Let’s All Kill Buddha!

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Years ago, I spent some time studying Zen Buddhism.  Some of this was the “fad” of the day during the sixties and seventies.  Zen was so different than the Christianity or Catholicism that I had grown up with.  Zen spoke in koans and paradoxes.  A koan is a paradoxical anecdote or riddle, used in Zen Buddhism to demonstrate the inadequacy of logical reasoning and to provoke enlightenment.  For instance, “what is the sound of one hand clapping?”  Christianity has its parables and well renowned truths, but Zen teaches one to be skeptical of everything.   

Perhaps the most famous “truth” of Christianity is that Jesus was God incarnate.  In other words, Jesus was born a man but was actually a God.  This claim is indisputable among followers of Christianity.  Buddha never claimed to be a God.  Buddha never claimed to have any absolute truths.  One of the most famous lines that I have used many times was “If you meet the Buddha on the road, Kill Him!”  This message might seem bizarre to some people, but it makes absolute sense to many Zen followers.  Even Buddha’s message is not to be taken as “gospel” truth but instead examined and questioned with an open mind. 

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I think about “Killing Buddha” quite frequently.  In this day of lies, misinformation, disinformation, and deliberately confusing legalese, we see more and more people taking sides about issues that they have seldom spent much time thinking or questioning about.  Emotions rule conversations today rather than facts, data, or logic.  We believe doctors, salespeople, lawyers, reporters, and politicians despite the fact that they have a vested interest in making money off of us.  Doctors with their often-needless surgeries, reporters more interested in advertising revenue than the truth, politicians trying to be reelected for life, lawyers with few or no ethics dedicated to winning at all costs, and salespeople trying to make as much money as they can on each sale.  They all want you to think that they know the absolute truth.  Jesus said, “The Truth will set you free”, but where will you find the truth?  Ask a politician.  Ask a doctor,  Ask a lawyer.  Only if you are delirious.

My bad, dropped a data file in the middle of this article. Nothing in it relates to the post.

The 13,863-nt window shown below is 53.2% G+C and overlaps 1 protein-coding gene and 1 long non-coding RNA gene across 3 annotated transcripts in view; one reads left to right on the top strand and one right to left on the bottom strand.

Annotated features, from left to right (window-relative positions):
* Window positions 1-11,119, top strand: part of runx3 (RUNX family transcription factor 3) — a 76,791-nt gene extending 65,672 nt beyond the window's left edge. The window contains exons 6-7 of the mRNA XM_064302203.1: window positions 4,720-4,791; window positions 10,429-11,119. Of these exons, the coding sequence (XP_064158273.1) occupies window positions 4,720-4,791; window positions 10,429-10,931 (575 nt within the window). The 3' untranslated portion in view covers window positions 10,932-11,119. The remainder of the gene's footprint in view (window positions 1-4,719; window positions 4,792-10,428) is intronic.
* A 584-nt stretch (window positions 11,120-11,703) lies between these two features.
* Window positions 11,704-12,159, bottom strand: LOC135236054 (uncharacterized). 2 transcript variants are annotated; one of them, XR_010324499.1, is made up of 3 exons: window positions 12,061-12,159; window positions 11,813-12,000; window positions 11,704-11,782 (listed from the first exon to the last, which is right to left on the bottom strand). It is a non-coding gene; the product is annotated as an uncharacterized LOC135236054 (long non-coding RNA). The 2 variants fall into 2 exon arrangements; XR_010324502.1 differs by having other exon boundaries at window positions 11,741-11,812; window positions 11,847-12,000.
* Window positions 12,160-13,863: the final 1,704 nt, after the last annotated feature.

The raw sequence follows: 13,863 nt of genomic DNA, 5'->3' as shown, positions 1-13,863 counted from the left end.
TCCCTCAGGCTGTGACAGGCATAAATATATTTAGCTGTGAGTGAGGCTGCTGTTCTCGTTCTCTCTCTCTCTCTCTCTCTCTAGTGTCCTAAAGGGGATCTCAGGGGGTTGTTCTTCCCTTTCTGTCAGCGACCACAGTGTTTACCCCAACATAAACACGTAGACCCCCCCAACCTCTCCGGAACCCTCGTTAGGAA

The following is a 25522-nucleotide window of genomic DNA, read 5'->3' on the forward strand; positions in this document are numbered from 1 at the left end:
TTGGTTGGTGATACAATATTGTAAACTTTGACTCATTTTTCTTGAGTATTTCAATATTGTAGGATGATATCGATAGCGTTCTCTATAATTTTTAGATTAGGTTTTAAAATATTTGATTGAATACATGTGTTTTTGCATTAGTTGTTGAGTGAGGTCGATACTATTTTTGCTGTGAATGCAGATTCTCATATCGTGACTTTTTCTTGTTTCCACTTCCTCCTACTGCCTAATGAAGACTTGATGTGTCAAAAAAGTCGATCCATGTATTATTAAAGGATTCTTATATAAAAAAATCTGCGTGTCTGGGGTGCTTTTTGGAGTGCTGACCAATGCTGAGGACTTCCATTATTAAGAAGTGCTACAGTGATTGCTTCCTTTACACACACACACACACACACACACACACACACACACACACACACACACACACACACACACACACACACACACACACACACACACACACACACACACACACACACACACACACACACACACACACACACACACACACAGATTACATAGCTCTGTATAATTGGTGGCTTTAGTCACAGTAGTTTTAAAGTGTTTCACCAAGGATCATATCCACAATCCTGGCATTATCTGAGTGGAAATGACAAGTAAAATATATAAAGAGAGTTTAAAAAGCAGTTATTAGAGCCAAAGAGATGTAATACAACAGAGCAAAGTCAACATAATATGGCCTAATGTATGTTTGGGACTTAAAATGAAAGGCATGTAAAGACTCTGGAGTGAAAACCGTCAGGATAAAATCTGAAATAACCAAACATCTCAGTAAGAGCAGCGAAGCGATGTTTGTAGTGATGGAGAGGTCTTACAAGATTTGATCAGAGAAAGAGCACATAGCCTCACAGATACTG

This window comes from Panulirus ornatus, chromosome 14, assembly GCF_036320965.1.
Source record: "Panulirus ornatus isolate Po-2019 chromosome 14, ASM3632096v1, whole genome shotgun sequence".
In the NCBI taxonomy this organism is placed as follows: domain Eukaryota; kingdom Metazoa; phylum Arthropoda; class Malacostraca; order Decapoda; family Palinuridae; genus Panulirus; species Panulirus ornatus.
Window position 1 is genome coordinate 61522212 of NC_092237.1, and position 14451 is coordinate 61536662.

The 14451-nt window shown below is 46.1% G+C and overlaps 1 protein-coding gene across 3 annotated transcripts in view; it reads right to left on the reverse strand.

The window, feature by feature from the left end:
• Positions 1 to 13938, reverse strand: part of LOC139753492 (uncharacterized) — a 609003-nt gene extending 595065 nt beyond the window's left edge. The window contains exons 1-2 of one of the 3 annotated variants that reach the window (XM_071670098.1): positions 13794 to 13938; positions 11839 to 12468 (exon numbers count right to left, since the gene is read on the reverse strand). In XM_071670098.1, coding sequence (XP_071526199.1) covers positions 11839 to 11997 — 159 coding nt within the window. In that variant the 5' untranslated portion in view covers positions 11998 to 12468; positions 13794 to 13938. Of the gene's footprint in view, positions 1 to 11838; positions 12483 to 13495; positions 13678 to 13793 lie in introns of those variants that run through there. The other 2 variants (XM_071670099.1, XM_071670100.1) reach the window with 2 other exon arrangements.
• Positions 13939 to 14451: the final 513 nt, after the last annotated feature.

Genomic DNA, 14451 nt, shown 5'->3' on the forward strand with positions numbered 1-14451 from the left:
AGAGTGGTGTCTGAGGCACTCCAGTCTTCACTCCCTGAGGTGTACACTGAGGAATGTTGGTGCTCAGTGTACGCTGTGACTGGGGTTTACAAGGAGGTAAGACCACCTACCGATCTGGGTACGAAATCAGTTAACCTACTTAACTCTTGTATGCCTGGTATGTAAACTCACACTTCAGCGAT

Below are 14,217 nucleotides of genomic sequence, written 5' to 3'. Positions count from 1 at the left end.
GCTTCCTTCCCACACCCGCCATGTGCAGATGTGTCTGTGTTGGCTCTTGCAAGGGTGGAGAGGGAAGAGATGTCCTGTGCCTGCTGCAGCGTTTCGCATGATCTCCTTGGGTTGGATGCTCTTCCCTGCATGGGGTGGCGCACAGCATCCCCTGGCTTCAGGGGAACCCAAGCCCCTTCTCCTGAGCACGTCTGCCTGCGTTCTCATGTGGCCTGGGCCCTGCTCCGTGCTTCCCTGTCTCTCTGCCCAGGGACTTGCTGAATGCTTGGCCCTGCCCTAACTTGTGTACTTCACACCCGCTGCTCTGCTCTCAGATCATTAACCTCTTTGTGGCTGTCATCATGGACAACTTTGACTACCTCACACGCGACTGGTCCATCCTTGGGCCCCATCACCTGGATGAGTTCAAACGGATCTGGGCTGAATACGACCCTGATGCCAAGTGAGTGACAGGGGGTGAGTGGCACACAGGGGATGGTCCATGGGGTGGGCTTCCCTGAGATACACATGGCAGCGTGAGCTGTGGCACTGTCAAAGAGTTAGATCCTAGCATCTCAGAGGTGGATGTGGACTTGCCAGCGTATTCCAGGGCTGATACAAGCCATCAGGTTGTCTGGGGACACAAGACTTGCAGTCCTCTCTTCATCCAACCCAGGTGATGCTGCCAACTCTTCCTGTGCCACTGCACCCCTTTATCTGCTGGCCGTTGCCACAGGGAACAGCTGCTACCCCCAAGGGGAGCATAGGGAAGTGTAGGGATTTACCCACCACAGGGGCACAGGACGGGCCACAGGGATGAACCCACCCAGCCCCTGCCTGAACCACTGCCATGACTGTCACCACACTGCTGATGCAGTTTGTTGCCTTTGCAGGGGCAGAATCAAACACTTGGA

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Can you imagine if I said, “When you meet a politician or lawyer on the road, kill him or her.”  On the contrary, the public keeps re-electing politicians to office.  It does not seem to matter to people that Congressional approval ratings are some of the lowest they have been in history; they keep electing the same liars back to office.  The reelection rate of incumbents is nearly ninety percent.